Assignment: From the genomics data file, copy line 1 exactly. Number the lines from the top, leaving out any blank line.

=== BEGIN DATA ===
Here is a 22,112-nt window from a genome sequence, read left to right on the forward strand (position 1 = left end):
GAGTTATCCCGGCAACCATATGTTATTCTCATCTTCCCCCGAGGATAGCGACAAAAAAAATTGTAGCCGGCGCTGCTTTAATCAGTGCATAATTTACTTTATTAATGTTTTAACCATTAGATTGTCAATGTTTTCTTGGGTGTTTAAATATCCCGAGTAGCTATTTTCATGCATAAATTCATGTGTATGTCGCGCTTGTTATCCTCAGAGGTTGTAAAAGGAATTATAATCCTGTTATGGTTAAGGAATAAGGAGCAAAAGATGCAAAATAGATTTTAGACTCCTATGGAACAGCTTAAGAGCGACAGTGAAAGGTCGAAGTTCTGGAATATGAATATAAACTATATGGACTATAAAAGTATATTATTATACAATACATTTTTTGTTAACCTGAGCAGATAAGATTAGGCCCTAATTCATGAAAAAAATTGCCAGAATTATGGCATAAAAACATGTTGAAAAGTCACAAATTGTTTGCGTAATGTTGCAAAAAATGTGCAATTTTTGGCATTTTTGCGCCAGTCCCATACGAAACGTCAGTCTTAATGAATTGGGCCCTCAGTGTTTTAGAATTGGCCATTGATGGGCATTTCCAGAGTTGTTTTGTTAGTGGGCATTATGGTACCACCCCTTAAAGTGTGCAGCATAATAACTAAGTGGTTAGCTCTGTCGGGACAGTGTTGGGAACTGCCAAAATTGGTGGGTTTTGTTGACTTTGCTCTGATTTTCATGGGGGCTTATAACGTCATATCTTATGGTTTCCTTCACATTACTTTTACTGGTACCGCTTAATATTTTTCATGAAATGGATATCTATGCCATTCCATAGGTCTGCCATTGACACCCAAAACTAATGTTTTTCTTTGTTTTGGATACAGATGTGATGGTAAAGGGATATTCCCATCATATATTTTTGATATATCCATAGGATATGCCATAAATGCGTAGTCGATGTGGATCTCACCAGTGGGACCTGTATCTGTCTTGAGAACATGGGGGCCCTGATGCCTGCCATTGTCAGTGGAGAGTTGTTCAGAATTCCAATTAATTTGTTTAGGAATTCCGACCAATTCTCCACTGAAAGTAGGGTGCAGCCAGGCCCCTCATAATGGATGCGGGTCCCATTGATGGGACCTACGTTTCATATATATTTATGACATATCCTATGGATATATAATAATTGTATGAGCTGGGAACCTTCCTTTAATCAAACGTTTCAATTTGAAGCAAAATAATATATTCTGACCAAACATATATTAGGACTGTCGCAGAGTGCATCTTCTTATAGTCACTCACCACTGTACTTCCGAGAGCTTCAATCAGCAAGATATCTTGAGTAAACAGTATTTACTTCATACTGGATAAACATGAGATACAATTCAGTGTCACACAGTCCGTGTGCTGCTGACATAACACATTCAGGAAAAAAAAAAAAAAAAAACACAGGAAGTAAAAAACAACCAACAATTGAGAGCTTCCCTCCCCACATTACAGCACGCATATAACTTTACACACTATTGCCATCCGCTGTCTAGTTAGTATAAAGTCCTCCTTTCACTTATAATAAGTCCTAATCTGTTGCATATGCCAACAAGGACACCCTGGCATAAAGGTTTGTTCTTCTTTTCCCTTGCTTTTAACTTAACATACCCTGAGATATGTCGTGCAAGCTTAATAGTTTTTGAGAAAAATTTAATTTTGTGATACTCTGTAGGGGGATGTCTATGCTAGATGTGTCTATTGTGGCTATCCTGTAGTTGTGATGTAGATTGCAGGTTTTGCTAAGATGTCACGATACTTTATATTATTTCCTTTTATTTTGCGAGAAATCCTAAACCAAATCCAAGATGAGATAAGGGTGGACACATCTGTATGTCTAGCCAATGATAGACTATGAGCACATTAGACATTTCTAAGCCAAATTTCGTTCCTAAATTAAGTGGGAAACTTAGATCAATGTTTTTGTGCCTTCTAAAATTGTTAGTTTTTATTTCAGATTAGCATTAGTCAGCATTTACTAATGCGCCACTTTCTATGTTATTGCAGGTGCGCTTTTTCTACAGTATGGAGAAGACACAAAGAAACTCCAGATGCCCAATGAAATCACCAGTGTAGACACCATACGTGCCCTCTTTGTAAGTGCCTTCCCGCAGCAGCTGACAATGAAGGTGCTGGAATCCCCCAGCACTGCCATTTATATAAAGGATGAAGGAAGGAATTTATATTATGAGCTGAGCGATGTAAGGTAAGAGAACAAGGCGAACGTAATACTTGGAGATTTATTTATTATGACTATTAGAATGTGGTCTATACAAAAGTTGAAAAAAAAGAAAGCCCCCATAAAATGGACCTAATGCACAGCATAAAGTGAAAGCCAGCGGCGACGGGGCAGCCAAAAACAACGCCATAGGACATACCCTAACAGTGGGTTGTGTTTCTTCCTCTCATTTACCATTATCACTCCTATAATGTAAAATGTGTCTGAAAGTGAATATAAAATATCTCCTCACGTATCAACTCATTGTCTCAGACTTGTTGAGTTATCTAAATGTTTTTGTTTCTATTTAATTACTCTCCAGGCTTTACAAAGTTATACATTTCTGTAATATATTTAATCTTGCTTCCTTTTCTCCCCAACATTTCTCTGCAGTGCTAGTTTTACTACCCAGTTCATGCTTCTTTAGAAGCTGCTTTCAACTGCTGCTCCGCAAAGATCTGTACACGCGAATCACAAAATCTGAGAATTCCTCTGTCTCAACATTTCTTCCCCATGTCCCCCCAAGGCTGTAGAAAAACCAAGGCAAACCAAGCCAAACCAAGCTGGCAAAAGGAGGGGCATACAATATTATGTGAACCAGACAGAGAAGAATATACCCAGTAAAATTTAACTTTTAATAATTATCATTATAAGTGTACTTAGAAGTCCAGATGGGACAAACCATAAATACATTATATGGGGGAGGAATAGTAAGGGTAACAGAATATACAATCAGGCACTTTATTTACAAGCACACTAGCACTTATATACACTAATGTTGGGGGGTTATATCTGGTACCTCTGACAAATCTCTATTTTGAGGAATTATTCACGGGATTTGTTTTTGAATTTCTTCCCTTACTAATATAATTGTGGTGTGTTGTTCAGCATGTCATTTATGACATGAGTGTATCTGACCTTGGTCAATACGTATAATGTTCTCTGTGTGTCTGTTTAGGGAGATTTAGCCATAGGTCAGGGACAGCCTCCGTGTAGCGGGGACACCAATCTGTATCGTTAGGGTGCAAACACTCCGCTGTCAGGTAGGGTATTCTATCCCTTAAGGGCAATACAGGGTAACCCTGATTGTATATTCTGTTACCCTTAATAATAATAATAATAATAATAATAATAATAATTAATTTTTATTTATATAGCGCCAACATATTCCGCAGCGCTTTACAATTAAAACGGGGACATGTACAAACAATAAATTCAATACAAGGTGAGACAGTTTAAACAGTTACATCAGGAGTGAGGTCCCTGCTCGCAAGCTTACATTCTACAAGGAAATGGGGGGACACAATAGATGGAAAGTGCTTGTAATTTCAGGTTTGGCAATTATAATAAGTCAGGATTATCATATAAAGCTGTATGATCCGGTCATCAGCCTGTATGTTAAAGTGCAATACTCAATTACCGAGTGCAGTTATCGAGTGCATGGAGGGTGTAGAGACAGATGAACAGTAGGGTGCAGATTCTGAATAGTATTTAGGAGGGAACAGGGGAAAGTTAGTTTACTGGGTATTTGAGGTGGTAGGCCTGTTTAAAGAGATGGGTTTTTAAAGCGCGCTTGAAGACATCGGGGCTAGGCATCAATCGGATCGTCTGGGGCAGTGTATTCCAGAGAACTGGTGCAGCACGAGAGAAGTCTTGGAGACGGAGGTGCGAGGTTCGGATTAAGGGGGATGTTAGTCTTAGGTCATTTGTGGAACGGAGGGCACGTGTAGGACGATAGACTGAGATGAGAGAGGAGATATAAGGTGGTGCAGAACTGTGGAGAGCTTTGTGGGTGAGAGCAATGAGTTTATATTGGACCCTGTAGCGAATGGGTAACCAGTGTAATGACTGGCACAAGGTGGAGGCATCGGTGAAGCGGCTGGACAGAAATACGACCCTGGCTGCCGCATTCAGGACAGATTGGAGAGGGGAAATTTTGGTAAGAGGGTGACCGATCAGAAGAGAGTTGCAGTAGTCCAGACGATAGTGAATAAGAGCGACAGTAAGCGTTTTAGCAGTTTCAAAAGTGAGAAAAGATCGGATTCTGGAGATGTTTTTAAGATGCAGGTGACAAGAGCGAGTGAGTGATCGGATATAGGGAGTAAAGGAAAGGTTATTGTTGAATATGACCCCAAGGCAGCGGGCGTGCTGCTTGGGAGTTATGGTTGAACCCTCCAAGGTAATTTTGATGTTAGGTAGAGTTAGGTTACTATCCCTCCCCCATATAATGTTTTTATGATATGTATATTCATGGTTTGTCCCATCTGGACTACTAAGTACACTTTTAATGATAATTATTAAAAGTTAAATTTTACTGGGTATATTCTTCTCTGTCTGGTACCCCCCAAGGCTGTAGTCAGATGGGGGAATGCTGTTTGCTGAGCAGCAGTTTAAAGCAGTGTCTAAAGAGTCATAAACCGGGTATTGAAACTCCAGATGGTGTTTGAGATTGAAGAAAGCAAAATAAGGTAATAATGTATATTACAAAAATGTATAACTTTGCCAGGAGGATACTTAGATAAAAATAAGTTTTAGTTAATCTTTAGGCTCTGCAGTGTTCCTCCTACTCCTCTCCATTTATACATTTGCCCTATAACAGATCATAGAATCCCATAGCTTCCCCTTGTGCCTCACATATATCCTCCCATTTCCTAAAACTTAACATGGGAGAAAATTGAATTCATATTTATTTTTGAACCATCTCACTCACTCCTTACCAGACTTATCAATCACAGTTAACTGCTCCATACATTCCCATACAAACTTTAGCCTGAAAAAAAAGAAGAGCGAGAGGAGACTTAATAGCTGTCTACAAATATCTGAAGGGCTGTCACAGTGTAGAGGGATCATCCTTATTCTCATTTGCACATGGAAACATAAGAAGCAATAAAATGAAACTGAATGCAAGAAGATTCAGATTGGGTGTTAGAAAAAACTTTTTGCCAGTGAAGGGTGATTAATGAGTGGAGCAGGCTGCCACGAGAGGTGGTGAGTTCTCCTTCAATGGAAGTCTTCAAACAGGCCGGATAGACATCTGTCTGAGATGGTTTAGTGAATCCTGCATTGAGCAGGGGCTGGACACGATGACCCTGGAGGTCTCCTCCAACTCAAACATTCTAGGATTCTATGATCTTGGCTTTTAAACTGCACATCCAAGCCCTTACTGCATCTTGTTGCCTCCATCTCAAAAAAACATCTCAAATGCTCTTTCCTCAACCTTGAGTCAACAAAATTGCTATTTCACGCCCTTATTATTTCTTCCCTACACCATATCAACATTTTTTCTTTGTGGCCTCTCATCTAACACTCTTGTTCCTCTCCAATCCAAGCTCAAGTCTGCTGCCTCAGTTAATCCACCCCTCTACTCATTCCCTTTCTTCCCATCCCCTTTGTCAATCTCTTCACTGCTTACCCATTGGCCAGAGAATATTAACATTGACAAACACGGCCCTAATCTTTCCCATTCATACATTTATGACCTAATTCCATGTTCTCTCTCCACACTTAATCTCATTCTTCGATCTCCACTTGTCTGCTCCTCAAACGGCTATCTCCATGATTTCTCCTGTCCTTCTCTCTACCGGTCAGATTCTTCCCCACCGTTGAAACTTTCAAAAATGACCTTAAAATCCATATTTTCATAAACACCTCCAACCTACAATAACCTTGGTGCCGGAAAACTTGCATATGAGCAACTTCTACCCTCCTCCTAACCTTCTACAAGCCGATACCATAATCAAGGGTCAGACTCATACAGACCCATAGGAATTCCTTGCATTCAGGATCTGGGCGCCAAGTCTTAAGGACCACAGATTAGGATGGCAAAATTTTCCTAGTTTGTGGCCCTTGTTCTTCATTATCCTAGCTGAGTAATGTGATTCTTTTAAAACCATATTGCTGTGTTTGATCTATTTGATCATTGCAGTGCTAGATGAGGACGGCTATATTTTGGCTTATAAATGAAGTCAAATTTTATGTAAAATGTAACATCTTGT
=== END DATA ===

Here is a 22,112-nt window from a genome sequence, read left to right on the forward strand (position 1 = left end):